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The Franklin Institute brings VR to museum floor with new mobile app

The Franklin Institute in Philadelphia is debuting a new full suite of virtual reality experiences available through the museum?s first mobile application.

The Franklin Institue is hosting a free public launch event to raise awareness about the new program. The museum is hoping to drive foot traffic through the museum by modernizing the mobile approach to how visitors interact with museums.

"The Franklin Institute is making a strong commitment to helping advance museums digitally," said Larry Dubinski, president and CEO of The Franklin Institute. "Our mission is to inspire a passion for learning about science and technology and immersive virtual reality is a way to do that like never before." 

Virtual library
The museum?s virtual reality initiative consists of a few main components.

First, The Franklin Institute is creating a library of immersive virtual reality experiences that can be accessed by visitors. The VR videos are produced around the globe and cover a wide variety of topics, including the exclusive debut of the first ever virtual reality film shot at the bottom of the ocean.

Along with this new film, other experiences supplement popular Franklin Institute mainstays such as The Giant Heart, which lets visitors walk through a massively scaled up replica of a human heart and Space Command.

Next, the museum will house its entire virtual reality library on its new mobile app ? a first for the company. The VR experiences can be viewed with a standard smartphone and The Franklin Institute will distribute free Google Cardboard viewers to make viewing the VR films easier for visitors.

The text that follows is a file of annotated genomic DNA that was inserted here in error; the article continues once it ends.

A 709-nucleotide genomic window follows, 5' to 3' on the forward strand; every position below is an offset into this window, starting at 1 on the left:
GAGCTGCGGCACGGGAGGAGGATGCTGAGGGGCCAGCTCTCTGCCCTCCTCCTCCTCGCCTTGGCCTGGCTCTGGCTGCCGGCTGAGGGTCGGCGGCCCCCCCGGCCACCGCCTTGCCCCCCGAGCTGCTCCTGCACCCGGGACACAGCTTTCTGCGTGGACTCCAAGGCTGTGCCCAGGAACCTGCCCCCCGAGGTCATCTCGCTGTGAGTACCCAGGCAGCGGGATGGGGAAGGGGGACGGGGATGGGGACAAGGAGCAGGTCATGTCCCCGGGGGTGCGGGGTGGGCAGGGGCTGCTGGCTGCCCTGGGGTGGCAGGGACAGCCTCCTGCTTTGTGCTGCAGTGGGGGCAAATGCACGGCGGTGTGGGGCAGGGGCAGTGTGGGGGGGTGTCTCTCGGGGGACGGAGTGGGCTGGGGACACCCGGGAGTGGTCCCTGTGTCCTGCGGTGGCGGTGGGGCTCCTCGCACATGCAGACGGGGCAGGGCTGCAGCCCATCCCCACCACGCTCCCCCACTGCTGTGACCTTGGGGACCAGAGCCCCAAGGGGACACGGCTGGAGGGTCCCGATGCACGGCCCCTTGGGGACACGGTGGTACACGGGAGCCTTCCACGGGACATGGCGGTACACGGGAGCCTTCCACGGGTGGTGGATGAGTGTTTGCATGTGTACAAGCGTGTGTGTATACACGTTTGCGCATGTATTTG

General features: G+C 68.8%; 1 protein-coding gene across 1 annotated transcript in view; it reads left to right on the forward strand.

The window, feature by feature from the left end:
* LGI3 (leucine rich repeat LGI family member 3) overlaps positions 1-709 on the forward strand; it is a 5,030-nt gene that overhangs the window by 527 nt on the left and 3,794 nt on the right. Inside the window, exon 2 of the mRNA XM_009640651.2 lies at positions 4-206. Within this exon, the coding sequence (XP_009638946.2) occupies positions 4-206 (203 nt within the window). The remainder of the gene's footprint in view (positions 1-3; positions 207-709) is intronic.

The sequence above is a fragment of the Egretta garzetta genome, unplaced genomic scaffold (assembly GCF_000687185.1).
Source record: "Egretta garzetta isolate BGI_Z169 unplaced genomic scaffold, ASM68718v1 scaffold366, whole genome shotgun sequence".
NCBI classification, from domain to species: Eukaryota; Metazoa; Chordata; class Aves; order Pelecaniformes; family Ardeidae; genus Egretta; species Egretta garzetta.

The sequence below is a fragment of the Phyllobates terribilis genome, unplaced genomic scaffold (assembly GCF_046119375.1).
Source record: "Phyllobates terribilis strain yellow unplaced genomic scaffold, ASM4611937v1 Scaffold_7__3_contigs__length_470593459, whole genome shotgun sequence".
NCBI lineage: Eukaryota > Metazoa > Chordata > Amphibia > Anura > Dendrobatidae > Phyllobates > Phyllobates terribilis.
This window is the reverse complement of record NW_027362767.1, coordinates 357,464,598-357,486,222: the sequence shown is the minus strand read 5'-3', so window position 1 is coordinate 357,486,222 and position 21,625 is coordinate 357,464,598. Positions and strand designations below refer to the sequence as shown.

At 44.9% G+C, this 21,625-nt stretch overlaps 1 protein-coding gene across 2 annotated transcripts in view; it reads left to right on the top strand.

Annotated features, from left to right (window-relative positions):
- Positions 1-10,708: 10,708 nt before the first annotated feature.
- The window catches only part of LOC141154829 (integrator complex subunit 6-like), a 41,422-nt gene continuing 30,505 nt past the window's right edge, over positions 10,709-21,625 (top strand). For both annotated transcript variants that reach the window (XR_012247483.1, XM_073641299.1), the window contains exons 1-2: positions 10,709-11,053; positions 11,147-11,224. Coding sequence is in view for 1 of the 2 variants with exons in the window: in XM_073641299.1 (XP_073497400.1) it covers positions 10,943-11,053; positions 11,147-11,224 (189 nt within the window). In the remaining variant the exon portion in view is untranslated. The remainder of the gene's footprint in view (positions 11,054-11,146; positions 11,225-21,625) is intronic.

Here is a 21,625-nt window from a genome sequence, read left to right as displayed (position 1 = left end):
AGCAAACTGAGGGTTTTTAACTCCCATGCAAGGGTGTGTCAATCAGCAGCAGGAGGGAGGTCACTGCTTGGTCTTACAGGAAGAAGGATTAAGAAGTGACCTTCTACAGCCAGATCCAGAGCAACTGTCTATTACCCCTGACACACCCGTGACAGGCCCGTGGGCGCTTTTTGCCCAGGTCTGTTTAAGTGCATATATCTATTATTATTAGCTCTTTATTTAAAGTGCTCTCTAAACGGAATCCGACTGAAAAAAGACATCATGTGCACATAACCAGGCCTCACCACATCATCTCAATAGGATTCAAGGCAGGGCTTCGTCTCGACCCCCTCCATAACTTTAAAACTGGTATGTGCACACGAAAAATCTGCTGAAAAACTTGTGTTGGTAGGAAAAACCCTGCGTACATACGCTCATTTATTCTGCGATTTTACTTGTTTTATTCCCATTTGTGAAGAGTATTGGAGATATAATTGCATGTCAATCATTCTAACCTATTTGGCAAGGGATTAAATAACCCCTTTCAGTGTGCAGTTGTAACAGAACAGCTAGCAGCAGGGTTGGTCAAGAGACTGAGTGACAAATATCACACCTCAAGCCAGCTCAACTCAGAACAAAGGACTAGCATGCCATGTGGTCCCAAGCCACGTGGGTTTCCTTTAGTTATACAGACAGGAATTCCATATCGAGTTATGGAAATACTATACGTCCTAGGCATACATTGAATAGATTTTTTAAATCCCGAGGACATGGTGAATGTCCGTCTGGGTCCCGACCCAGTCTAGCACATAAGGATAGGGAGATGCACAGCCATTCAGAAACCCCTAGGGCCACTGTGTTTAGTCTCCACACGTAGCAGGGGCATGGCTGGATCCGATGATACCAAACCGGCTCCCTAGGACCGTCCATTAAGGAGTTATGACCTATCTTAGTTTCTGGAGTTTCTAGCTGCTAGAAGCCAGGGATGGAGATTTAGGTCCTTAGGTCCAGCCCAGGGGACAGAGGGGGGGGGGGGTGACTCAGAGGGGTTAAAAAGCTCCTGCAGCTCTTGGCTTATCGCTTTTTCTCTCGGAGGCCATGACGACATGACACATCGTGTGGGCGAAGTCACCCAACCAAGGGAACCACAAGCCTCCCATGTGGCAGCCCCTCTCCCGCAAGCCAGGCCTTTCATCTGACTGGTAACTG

The museum will also have a VR lab set up specifically to demonstrate the capabilities of VR to visitors who may be unfamiliar with the concept.

Finally, The Franklin Institute is hosting a free public demonstration and symposium on virtual reality today. Experts on VR from around the world, from institutions such as the United Nations and MIT, will be on hand to talk about the future of virtual reality.

Guests can watch a live VR sporting event, the Drexel Men?s Soccer team, as well as tour a space shuttle and watch brain surgery being done, all through VR.

Virtual supplement
The Franklin Institute is demonstrating that virtual reality can be used for more than just video games or watching sports game ? some of the most common ways VR is employed.

The technology can also serve as an event in its own right, encouraging users to come out and explore VR in a unique setting and as a supplement to other in=person experiences, in addition to its uses as an entertainment device at home.

Other companies have had success with those standard uses, such as FOX Sports, which began broadcasting live college football games through a VR app earlier this fall (see story).

Others, such as Time, Inc., have hewed closer to The Franklin Institute?s method and begun using VR to tell unique stories such as the climb from the bottom to the top of Mt. Everest (see story).

But these similar projects lack the on-site effect of The Franklin Institute?s VR library, which uses the technology of virtual reality to supplement the real life exhibits that can only be experienced in-person on the museum floor.

"The Institute will develop unique virtual reality and mobile content experiences and deliver them to expanded audiences, demonstrating that museums can take risks and lead the way digitally in ways they may have been reluctant to before," said Susan Poulton, newly hired chief digital officer for The Franklin Institute.